Why Startups Begin in the Cloud, and As They Mature Sometimes Repatriate to a Data Center

Cloud, data center, colocation, there's no universal answer.
Cloud, data center, colocation...there's no universal right answer.

For a startup, or a small company looking to grow, the attraction of the public cloud is understandable. Unlimited scalability, unlimited flexibility, spin up some servers in minutes, and you can go from idea to test dev or even a production website in a flash. In the right hands, the public cloud, especially Amazon Web Services (AWS), allows for the proper technologically-focused businesses to move extraordinarily fast.

But the cloud isn’t for everyone. The scalability and flexibility comes with a cost, and the expenses are difficult to project. Your applications may not have been created with the infrastructure of the cloud provider in mind. But for many startups, the public cloud is a sensible place to be.

When a company is launched, they have a finite amount of financial resources, and a great many ways to spend that money. In most instances, operational expenditure (OPEX) is much preferred to capital expenditure (CAPEX) in order to give the startup a longer runway to make things work before they run out of money. Sensibly, given their preference for OPEX, building a data center and even buying a bunch of tech gear to place in a colocation facility isn’t on most company’s radars. As a result, many startups place their IT infrastructure in the public cloud.

Many do well in AWS and Microsoft Azure. But many others find their way back from the public cloud into a more traditional data center environment, where they may utilize traditional IT infrastructure or more commonly, create a private cloud using virtualized infrastructure that they control. They may do so for a number of reasons: budget, security, control, performance, or some combination of those factors.

The trend isn’t new. A 2015 451 Group study found that nearly two-thirds of the enterprises they studied had repatriated applications formerly in the public cloud, usually into an on-premise private cloud. Both Dropbox and Apple have pulled back from AWS this year, for reasons that include economics, performance, and competition. While those firms are far from startups they’ve reached a point in their organizational lifecycle where divesting from the AWS public cloud made sense.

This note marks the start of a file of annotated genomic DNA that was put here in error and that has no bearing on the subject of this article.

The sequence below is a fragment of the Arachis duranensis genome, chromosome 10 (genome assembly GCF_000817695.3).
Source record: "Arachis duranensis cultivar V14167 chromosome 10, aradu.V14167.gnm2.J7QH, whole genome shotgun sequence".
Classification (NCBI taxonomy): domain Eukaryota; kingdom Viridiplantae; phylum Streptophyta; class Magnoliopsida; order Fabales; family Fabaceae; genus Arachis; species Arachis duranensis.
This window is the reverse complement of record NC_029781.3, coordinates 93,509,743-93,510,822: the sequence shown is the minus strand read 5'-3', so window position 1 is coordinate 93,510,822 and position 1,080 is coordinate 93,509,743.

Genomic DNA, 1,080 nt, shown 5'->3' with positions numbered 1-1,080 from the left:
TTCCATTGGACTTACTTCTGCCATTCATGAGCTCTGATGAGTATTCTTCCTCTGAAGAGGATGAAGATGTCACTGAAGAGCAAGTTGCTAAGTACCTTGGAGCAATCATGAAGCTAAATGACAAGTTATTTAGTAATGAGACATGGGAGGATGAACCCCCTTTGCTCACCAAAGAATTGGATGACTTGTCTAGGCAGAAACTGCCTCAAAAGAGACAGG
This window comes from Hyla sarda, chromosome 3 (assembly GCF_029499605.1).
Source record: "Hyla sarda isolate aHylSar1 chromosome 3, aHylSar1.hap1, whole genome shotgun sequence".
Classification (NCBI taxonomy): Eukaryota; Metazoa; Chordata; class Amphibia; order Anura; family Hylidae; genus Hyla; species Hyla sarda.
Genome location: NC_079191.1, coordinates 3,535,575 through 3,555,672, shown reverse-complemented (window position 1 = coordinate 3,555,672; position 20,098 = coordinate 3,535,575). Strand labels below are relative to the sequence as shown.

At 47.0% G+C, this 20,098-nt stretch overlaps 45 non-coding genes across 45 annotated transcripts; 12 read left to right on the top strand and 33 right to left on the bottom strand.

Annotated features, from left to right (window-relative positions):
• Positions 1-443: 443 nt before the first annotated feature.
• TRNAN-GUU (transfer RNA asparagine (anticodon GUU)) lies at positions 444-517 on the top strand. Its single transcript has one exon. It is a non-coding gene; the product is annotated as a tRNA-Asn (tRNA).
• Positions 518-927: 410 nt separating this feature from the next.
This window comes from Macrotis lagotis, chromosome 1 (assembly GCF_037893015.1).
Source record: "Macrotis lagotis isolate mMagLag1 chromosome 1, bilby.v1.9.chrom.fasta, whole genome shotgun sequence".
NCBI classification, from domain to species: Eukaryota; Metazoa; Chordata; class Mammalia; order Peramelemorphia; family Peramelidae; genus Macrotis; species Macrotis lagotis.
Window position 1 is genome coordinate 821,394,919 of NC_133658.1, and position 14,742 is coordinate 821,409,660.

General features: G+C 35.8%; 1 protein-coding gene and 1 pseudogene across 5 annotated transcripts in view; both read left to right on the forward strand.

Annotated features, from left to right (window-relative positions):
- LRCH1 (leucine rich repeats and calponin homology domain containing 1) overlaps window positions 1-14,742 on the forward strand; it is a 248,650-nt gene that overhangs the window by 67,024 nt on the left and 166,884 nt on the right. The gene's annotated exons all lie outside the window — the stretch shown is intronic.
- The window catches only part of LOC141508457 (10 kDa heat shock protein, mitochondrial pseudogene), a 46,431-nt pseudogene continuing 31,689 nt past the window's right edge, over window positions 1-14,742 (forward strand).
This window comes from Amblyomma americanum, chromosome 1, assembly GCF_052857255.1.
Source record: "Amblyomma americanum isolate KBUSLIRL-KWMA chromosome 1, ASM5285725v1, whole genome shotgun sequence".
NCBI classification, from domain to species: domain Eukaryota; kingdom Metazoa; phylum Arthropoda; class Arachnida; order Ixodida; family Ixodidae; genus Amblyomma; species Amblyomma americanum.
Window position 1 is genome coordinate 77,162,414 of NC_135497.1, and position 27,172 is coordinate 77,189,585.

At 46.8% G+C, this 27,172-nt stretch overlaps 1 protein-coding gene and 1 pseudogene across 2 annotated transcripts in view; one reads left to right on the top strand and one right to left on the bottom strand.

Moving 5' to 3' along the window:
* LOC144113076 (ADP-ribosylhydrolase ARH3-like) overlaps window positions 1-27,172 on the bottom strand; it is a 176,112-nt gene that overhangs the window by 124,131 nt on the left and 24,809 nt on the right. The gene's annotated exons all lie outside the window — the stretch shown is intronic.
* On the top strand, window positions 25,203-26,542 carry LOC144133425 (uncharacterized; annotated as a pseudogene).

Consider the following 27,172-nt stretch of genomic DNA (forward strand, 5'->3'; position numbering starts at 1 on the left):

A good resource to understand why some non-enterprises are leaving Amazon Web services is our podcast with Cris Daniluk of Rhythmic Technologies, who has a unique understanding of the strengths and weaknesses of Amazon Web Services. As both an AWS customer and a skeptical AWS realist, Cris has put customers into AWS and helped others unwind out of AWS into a private cloud at a significant cost savings and performance enhancement. It depends on the situation, the application(s), the budget, and numerous other factors.

Amazon, Microsoft, Google, and others are going to be big, big winners in the cloud game due to ever-increasing demand for IT infrastructure services. But the expenses can be difficult to project, you’ll require talented staff familiar with the provider’s infrastructure, and many users report that you need to be a pretty substantial account to gain their attention.

Public cloud or another infrastructure solution? There’s no universal right answer. There’s just the right answer for you and your organization.